In an ideal world, developed countries like the U.S. and Germany will continue to rapidly deploy renewable power and electric vehicles. Fossil fuel usage will plummet. Therefore, there is no need for a Keystone XL pipeline expansion. No need for Germany to rely on Russian gas.
But the reality is different, and when reality collides with idealistic policies, ordinary people suffer. As I pointed out in the previous article, the U.S. imports more than half a million barrels per day (BPD) of oil from Russia. They are our 3rd largest supplier.
The Keystone XL Lesson
The on-again, off-again Keystone XL pipeline — ultimately canceled by the Biden Administration — would have had a capacity of up to 830,000 BPD. It would have transported oil from Canada and from the Bakken Formation in the U.S. It would have moved more oil than we get from either Russia or Saudi Arabia — and nearly as much oil as we get from OPEC.
In an ideal world, we didn’t need Keystone XL. In the real world – without all of the delays that have gone on for years — it could have been completed by now (or at least close to it). It could have been displacing oil from places like Russia.
The vast majority of Russia’s revenue comes from its oil reserves. Right now, the world is dependent on Russian oil. If it was removed from the market today, the price of oil would skyrocket far past the previous record price set in 2008. If only part of Russia’s oil was removed from the market, then they might make more money selling smaller volumes of oil due to the ensuing price spike.
Of course, renewables and electric vehicles will help alleviate this dependence over time. But, in the real world so can American energy. We should produce as much oil as we can, while working hard on ways not to need oil.
The reason canceling Keystone XL was such a bad policy decision is that the pipeline would have been there if needed — paid for by a private company. If ultimately oil demand falls and Keystone XL isn’t needed, then that’s on the company that owns the pipeline.
That brings me to Russia’s natural gas. I just read a really informative Twitter thread on this by someone who knows more about this than I do. Nikos Tsafos is the James R. Schlesinger Chair in Energy and Geopolitics with the Energy Security and Climate Change Program at the Center for Strategic and International Studies (CSIS). He explains in great detail the dynamics of Europe’s current dependence on Russian gas.
In the short-term, one of the issues is Europe’s liquefied natural gas (LNG) import capacity. Some areas have enough capacity to replace the gas they get from Russia, and some don’t. So in the longer term, they probably need to boost the ability to receive more LNG.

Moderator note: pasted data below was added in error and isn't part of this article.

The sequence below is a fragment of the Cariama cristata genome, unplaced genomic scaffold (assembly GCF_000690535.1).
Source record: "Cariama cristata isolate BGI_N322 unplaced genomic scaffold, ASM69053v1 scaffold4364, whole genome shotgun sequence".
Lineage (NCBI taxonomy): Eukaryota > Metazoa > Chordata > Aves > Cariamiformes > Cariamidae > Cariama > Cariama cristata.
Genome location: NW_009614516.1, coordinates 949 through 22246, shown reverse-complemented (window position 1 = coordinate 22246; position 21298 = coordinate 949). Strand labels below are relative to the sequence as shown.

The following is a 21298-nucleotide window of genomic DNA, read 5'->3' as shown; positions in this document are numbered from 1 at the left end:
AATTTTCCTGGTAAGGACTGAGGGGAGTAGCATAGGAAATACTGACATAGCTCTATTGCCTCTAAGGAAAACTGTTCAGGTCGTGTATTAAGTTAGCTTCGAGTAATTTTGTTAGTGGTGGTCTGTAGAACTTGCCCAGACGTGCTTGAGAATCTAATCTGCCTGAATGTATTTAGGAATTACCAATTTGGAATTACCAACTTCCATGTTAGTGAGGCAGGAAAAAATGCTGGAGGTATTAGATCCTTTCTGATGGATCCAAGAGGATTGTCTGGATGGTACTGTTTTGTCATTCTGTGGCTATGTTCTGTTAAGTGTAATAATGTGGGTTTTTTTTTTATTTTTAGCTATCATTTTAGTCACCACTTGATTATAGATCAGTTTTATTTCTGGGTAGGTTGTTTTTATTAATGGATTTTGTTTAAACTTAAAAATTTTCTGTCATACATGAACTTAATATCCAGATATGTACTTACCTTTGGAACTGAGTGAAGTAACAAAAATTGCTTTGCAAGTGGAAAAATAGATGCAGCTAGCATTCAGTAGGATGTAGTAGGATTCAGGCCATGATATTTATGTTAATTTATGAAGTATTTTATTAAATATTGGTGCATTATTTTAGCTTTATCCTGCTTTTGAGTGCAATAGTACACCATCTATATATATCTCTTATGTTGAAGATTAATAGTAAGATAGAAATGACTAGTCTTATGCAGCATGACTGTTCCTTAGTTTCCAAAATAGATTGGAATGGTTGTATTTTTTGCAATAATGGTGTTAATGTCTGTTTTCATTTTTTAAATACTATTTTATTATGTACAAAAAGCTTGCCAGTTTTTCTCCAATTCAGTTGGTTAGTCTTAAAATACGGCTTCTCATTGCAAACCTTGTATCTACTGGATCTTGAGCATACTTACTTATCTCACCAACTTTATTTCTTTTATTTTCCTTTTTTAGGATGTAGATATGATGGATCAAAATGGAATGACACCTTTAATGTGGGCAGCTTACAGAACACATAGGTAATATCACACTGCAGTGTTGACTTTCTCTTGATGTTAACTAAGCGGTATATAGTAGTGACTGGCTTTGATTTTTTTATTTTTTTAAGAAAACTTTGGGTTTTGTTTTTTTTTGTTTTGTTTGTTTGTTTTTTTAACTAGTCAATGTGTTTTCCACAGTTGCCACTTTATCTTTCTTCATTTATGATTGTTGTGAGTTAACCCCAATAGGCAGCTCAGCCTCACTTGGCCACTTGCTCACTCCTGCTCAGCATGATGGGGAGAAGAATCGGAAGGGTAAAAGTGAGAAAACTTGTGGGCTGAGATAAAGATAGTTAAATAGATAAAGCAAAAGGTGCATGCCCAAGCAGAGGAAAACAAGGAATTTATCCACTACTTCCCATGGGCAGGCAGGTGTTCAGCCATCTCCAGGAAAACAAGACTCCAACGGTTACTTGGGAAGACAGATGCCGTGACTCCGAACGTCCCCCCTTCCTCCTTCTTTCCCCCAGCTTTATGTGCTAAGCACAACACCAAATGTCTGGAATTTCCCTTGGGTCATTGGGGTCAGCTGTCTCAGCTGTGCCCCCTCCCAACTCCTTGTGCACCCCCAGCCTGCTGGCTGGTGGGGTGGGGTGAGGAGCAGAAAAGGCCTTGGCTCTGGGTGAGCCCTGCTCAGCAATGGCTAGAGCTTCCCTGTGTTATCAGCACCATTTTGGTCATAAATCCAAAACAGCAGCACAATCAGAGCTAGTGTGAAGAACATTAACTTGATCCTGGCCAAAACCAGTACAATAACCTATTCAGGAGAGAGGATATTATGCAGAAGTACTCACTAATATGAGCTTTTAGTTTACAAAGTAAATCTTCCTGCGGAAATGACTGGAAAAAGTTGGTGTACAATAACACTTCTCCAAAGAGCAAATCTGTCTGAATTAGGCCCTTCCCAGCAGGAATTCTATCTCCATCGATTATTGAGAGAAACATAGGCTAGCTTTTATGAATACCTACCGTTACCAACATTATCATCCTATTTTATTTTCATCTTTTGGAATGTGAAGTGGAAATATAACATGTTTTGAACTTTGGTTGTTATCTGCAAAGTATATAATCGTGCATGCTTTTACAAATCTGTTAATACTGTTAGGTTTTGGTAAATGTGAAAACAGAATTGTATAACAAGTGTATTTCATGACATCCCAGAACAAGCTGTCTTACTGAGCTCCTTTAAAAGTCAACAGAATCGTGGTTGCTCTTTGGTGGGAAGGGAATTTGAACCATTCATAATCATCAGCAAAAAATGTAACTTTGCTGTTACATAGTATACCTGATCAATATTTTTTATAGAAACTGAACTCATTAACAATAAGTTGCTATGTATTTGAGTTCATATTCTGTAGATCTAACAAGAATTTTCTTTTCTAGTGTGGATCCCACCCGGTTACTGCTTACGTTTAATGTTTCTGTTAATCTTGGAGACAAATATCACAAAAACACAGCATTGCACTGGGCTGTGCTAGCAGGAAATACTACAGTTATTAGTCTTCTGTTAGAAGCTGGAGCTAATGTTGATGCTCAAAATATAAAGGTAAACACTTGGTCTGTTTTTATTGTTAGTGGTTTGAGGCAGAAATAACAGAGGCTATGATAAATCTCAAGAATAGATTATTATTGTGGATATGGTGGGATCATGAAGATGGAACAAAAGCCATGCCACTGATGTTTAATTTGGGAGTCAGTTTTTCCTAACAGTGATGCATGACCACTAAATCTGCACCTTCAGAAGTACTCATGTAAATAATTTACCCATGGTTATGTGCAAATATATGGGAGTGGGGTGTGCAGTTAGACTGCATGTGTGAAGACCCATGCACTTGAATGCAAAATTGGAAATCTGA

But where will they get it? Let’s consider the natural gas industry in the U.S.
The Power of U.S. Natural Gas
Over the past 15 years, the U.S. has been one of the fastest growing natural gas producers in the world. According to the 2021 BP Statistical Review, in 2005 Russia produced 20% more natural gas than the U.S. One fracking boom later, the U.S. is the largest natural gas producer in the world, and now produces over 40% more natural gas than Russia.
In 2010, U.S. LNG exports were 1.5 billion cubic meters (BCM). Russia’s were 13.5 BCM. A decade later, U.S. LNG exports have grown to 61 BCM, surpassing Russia’s 40 BCM. (For context, Australia and Qatar were the world’s leading LNG exporters in 2020, each with 106 BCM).
However, Russia also supplies up to 200 BCM to Europe each year via pipeline. Further, although U.S. natural gas production has grown, U.S. demand has grown nearly as quickly as coal-fired power plants switched to natural gas. In the past decade, U.S. natural gas production has grown by 339 BCM — enough to completely supply Europe if our own demand hadn’t rapidly grown.
U.S. natural gas production growth shows a great capacity for alleviating Europe’s dependence on Russian gas. The growth of U.S. LNG has already helped reduce Russia’s power in this market. So, just as we need to do with oil, we need to keep growing America’s natural gas and LNG export capabilities, while working on ways to displace LNG demand with renewable sources of energy and nuclear power.
This strategy is another way to weaken Russia’s grip on the world.
By Robert Rapier
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Long story short, I think it's going to come down to learning to get by burning less petroleum. We have not thought much about the idea of significantly cutting back since roughly 1978 - 1985 when shortages in the U.S. resulted from OPEC and also nuclear plants that did not quite get built due to high cost.
Now, with the high prices that we will be facing for petroleum, I believe that once again we will need to rally in order to simply use less. "Conservation" is the nice term for it. Sacrifice and wise use will be needed not only to save home budgets, but also for the higher cause of defunding a war machine that has gone very wrong.